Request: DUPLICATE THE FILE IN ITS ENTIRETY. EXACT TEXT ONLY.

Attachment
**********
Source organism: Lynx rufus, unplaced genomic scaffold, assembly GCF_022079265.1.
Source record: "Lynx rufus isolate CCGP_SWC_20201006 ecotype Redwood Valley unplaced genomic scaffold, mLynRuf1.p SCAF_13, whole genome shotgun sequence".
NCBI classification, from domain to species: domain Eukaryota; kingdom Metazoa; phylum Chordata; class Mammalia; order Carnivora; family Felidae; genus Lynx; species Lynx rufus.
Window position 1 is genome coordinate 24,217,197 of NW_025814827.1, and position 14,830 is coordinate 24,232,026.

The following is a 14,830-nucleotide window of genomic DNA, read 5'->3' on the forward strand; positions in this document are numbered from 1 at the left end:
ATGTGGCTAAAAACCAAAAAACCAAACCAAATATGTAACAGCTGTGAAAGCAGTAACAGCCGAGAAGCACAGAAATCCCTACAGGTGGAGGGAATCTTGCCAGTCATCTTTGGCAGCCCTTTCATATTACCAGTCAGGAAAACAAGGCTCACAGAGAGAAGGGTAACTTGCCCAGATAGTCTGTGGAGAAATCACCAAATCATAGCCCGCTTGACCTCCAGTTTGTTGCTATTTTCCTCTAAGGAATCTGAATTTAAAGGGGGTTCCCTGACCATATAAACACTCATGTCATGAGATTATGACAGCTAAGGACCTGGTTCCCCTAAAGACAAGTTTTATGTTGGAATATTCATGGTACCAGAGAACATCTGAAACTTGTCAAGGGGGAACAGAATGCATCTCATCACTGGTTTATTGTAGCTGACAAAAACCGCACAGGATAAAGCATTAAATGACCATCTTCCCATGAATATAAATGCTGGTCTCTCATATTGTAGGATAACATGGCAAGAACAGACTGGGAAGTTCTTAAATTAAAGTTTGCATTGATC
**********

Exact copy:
Source organism: Lynx rufus, unplaced genomic scaffold, assembly GCF_022079265.1.
Source record: "Lynx rufus isolate CCGP_SWC_20201006 ecotype Redwood Valley unplaced genomic scaffold, mLynRuf1.p SCAF_13, whole genome shotgun sequence".
NCBI classification, from domain to species: domain Eukaryota; kingdom Metazoa; phylum Chordata; class Mammalia; order Carnivora; family Felidae; genus Lynx; species Lynx rufus.
Window position 1 is genome coordinate 24,217,197 of NW_025814827.1, and position 14,830 is coordinate 24,232,026.

The following is a 14,830-nucleotide window of genomic DNA, read 5'->3' on the forward strand; positions in this document are numbered from 1 at the left end:
ATGTGGCTAAAAACCAAAAAACCAAACCAAATATGTAACAGCTGTGAAAGCAGTAACAGCCGAGAAGCACAGAAATCCCTACAGGTGGAGGGAATCTTGCCAGTCATCTTTGGCAGCCCTTTCATATTACCAGTCAGGAAAACAAGGCTCACAGAGAGAAGGGTAACTTGCCCAGATAGTCTGTGGAGAAATCACCAAATCATAGCCCGCTTGACCTCCAGTTTGTTGCTATTTTCCTCTAAGGAATCTGAATTTAAAGGGGGTTCCCTGACCATATAAACACTCATGTCATGAGATTATGACAGCTAAGGACCTGGTTCCCCTAAAGACAAGTTTTATGTTGGAATATTCATGGTACCAGAGAACATCTGAAACTTGTCAAGGGGGAACAGAATGCATCTCATCACTGGTTTATTGTAGCTGACAAAAACCGCACAGGATAAAGCATTAAATGACCATCTTCCCATGAATATAAATGCTGGTCTCTCATATTGTAGGATAACATGGCAAGAACAGACTGGGAAGTTCTTAAATTAAAGTTTGCATTGATC